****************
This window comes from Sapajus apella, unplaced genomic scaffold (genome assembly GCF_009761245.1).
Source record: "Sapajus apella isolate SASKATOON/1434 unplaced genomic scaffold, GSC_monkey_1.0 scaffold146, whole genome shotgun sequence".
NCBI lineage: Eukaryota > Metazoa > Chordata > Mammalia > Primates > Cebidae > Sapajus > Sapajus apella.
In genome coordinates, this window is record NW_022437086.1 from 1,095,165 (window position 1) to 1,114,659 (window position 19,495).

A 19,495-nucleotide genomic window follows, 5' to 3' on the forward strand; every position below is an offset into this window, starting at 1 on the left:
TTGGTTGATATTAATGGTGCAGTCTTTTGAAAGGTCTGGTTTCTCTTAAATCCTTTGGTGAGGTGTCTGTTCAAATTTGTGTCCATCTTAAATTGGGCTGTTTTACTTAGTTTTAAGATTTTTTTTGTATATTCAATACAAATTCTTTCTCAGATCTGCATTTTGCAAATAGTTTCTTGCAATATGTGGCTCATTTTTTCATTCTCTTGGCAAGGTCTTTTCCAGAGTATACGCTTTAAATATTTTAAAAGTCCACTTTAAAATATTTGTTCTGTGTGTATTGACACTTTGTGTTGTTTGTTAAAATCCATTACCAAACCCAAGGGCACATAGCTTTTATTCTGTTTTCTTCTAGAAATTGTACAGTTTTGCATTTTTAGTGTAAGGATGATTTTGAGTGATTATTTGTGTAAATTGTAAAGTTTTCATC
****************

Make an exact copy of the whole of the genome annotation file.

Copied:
This window comes from Sapajus apella, unplaced genomic scaffold (genome assembly GCF_009761245.1).
Source record: "Sapajus apella isolate SASKATOON/1434 unplaced genomic scaffold, GSC_monkey_1.0 scaffold146, whole genome shotgun sequence".
NCBI lineage: Eukaryota > Metazoa > Chordata > Mammalia > Primates > Cebidae > Sapajus > Sapajus apella.
In genome coordinates, this window is record NW_022437086.1 from 1,095,165 (window position 1) to 1,114,659 (window position 19,495).

A 19,495-nucleotide genomic window follows, 5' to 3' on the forward strand; every position below is an offset into this window, starting at 1 on the left:
TTGGTTGATATTAATGGTGCAGTCTTTTGAAAGGTCTGGTTTCTCTTAAATCCTTTGGTGAGGTGTCTGTTCAAATTTGTGTCCATCTTAAATTGGGCTGTTTTACTTAGTTTTAAGATTTTTTTTGTATATTCAATACAAATTCTTTCTCAGATCTGCATTTTGCAAATAGTTTCTTGCAATATGTGGCTCATTTTTTCATTCTCTTGGCAAGGTCTTTTCCAGAGTATACGCTTTAAATATTTTAAAAGTCCACTTTAAAATATTTGTTCTGTGTGTATTGACACTTTGTGTTGTTTGTTAAAATCCATTACCAAACCCAAGGGCACATAGCTTTTATTCTGTTTTCTTCTAGAAATTGTACAGTTTTGCATTTTTAGTGTAAGGATGATTTTGAGTGATTATTTGTGTAAATTGTAAAGTTTTCATC